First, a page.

# Prove $P(X > C) = 0$ if $E[|X|^n] \leq aC^n$

Suppose $$X$$ is a random variable where for all integers $$n \geq 0$$, $$E[|X|^n] \leq aC^n$$ for some positive number $$a$$ and $$C$$. Prove that $$P(X > C) = 0$$.

My thought is to use Markov's inequality and notice that $$a$$ is fixed for all $$n$$, so if we take a $$n$$-th root of $$aC^n$$, we can bound it by some value. But I don't know what does the $$n$$-th root of $$E[|X|^n]$$ and that is where I got stuck.

• What are your thoughts on this, and what have you tried? – Clement C. Oct 16 '18 at 19:10
• I updated the question – Cassie Liu Oct 16 '18 at 19:20
• Note that you just need a bound, not the exact value. – user10354138 Oct 16 '18 at 19:36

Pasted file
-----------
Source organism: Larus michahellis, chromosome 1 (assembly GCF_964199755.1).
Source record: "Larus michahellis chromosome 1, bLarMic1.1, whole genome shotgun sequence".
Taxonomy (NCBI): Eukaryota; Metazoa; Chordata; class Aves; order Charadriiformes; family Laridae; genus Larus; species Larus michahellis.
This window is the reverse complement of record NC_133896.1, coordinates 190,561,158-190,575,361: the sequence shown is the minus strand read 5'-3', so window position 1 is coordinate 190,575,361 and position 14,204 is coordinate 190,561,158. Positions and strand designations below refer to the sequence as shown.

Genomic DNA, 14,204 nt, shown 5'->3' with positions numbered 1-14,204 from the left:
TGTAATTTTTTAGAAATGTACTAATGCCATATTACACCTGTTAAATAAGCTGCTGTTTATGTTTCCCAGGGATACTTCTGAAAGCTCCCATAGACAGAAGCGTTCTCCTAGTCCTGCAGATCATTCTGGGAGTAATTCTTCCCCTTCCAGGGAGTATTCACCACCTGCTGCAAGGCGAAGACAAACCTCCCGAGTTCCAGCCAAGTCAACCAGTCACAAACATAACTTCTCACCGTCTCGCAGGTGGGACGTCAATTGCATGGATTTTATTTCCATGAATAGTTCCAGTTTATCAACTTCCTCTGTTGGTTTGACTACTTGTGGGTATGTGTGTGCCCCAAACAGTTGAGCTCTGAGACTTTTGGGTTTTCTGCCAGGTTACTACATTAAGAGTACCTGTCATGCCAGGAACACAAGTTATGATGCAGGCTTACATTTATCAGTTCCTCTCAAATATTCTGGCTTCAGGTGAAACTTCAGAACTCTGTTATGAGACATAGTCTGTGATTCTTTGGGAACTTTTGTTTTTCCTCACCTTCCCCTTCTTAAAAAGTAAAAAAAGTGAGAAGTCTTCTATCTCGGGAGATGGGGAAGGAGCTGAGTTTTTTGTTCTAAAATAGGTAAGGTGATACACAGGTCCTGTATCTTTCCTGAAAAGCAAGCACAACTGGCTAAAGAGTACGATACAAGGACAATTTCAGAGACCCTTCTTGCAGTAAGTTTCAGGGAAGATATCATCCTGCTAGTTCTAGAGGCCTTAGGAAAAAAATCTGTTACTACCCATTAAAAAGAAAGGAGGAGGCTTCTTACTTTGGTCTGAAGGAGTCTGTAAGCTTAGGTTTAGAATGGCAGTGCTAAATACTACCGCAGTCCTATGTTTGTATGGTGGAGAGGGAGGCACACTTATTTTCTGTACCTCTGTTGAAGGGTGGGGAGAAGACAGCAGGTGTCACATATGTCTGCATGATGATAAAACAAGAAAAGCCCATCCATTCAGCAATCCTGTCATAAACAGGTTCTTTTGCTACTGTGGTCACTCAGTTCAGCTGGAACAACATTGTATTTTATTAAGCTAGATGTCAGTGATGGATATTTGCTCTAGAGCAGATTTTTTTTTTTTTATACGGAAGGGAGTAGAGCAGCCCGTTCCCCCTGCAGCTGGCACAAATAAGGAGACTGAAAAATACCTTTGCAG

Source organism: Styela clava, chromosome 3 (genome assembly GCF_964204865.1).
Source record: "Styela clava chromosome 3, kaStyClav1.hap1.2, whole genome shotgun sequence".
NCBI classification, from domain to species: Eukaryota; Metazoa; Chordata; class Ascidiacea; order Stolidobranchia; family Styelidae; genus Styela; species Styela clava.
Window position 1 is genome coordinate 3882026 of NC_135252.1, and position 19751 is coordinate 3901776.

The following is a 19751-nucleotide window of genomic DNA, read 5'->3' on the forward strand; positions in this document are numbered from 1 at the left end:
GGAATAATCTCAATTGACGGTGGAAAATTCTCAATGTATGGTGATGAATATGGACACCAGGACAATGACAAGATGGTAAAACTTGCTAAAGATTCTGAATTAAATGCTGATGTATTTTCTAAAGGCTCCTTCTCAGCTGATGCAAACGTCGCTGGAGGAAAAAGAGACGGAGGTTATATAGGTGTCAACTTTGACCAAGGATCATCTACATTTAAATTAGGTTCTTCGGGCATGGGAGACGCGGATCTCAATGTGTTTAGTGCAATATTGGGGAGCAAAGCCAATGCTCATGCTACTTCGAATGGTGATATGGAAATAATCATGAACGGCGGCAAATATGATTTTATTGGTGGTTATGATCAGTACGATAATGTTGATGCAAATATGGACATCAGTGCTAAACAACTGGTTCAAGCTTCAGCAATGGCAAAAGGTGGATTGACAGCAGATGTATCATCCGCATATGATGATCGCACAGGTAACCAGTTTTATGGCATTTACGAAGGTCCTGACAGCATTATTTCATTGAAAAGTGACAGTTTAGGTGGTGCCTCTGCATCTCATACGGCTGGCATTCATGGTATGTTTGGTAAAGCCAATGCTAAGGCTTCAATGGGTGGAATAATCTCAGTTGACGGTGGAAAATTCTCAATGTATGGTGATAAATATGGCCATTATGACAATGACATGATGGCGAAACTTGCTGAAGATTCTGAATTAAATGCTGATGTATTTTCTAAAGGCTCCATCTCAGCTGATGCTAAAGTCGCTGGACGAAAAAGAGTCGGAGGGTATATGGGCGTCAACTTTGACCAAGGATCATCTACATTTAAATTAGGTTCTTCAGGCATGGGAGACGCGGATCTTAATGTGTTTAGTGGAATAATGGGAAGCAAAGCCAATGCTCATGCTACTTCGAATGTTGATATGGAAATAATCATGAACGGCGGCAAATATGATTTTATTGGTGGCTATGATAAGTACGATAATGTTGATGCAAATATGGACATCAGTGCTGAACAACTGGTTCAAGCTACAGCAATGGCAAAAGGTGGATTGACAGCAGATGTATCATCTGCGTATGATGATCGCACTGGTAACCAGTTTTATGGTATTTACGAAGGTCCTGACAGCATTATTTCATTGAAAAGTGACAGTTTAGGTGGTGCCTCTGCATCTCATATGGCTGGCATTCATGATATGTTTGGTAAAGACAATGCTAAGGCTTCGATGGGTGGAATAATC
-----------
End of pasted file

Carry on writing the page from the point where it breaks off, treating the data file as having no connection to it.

$$E_k:=\Big\{ \vert X\vert \geq C+\frac{1}{k} \Big\}$$
$$\mathbb{E}\Big[ \frac{\vert X\vert^n }{C^n} \Big]\geq \mathbb{E}\Big[ \frac{\vert X\vert^n }{C^n} \cdot 1_{E_k} \Big]\geq \frac{\Big(C+\frac{1}{k} \Big)^n}{C^n}\cdot P(E_k)$$
• You can rewrite this directly using Markov's inequality, which may be more intuitive to the OP: for all $k\geq 1$, for all $n$, $$\mathbb{P}\{X > C+\frac{1}{k}\} = \mathbb{P}\!\left\{X^n > \left(C+\frac{1}{k}\right)^n\right\} \leq \frac{\mathbb{E}[|X|^n]}{\left(C+\frac{1}{k}\right)^n} \leq \frac{a}{\left(1+\frac{1}{Ck}\right)^n} \xrightarrow[n\to\infty]{} 0$$ – Clement C. Oct 16 '18 at 20:17